HC Deb 09 May 1935 vol 301 cc1125-8

asked the Minister of Agriculture from what bodies he has received representations with regard to the recommendations of the Greene Committee on Sugar Beet; whether he intends to call for other opinions on this report; and if he can yet indicate whether it is intended to come to a decision with regard to future Government long-term policy with regard to sugar beet before the Summer Recess?


I will circulate in the OFFICIAL REPORT a list of bodies from whom representations have been received. I shall be prepared to receive and consider any opinions on this report, but I think it unnecessary to issue any specific invitations. In reply to the last part of the question, I am not at present able to make any statement as to when the Government will be in a position to announce their decision with regard to future long-term policy.


In view of the great amount of disquietude and feeling in the country over this report, will my right hon. Friend take advantage of the first opportunity of making some statement with regard to the Government's long-term policy in this matter?


There is a further question on the Paper about this matter.


Has the right hon. Gentleman received, any representations from bodies other than those interested in receiving these subsidies?


Oh, yes—railway companies and many others.

Following is the reply:

LIST OF BODIES from whom representations have been received with regard to the recommendations of the Greene Committee on the United Kingdom Sugar Industry.

Resolution passed at a meeting held on 12th April, 1935, at which were represented:

Royal Agricultural Society.

Representations have also been received from the following:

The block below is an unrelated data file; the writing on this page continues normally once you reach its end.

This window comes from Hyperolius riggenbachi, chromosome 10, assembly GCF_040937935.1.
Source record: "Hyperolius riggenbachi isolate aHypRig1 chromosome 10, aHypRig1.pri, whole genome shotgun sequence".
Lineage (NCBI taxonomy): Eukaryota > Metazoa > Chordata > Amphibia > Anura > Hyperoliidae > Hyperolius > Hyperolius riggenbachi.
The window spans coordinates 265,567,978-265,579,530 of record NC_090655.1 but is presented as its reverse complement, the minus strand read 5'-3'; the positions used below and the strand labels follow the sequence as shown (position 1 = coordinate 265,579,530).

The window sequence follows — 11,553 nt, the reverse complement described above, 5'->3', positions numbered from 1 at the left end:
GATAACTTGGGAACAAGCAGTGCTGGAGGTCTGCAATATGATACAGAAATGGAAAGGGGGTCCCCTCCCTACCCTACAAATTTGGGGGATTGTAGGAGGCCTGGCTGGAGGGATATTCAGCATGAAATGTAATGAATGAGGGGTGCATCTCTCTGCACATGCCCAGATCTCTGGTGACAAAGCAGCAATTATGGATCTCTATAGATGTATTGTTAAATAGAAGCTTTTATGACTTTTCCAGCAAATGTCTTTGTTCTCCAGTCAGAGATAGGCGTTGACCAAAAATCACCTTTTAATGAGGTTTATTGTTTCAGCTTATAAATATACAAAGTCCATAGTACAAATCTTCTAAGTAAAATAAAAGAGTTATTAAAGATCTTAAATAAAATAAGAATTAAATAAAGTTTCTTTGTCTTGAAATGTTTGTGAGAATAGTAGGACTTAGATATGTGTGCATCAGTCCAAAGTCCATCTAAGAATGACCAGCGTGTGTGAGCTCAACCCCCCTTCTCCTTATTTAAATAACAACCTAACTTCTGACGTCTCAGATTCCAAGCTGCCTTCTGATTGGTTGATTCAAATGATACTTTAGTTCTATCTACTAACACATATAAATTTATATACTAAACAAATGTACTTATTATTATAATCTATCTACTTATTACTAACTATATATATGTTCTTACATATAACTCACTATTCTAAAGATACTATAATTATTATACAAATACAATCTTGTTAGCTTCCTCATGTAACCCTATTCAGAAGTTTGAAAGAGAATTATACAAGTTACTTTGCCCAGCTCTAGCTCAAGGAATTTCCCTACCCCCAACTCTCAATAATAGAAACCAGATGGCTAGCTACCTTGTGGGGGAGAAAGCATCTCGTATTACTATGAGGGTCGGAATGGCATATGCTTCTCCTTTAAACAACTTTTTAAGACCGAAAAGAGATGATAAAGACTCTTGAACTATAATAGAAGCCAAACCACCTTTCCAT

asked the Minister of Agriculture what is the estimated cost of the beet-sugar subsidy for this year, announced in his statement of 6th February, if the assumption be made that the average yield is the same as last year, together with the cost of the rebate of taxation on British produced sugar?


If it is assumed that 375,000 acres of sugar beet are grown this year, that the price of raw sugar is 4s. 6d. per cwt., and that the yield per acre and the rate of sugar extraction are the same as last year, the amount of subsidy at 5s. per cwt. (that is, ignoring any allowance for capital services) would be £2,859,562. On the same assumptions, and on the further assumption that the production of white and raw sugar will be approximately equal, the rebate of taxation would amount to £2,906,746. The question of appropriate allowances for capital services, to which I referred in my statement on 6th February, is under consideration.


Is not every country in Europe subsidising its sugar beet at a much higher rate than we are, and is not that why we have to pay so high a subsidy? If conditions were normal, you would have nothing to pay.

30. Sir H. SAMUEL

asked the Minister of Agriculture whether he is aware that the producers of sugar beet have been encouraged by his statement of 6th February to grow crops this year up to a limit of 375,000 acres in expectation of a subsidy for which there is yet no Parliamentary sanction; whether the Government have now considered the report of the Greene Committee; and when the legislation foreshadowed in his statement will be introduced?


The answer to the first part of the question is in the affirmative. As regards the second part, the Government are giving earnest consideration to the report of the Greene Committee and to the question of future sugar beet policy, but, as the right hon. Gentleman himself fully appreciates, grave issues are involved, and I am not in a position at present to make a statement on the subject, or to indicate when the legislation foreshadowed in my statement of 6th February will be introduced.


As the figures just given by my right hon. Friend in answer to the previous question indicate a rebate of taxation this year amounting to nearly £6,000,000, if my arithmetic is correct, will he remember that this matter is very urgent in view of the burden upon the public?

Viscountess ASTOR

And will my right hon. Friend ask the Government to bear in mind what a subsidy of £2,000,000 could do in the way of help and nourishment of children in open air schools?


Is not cheap sugar also to the benefit of the public?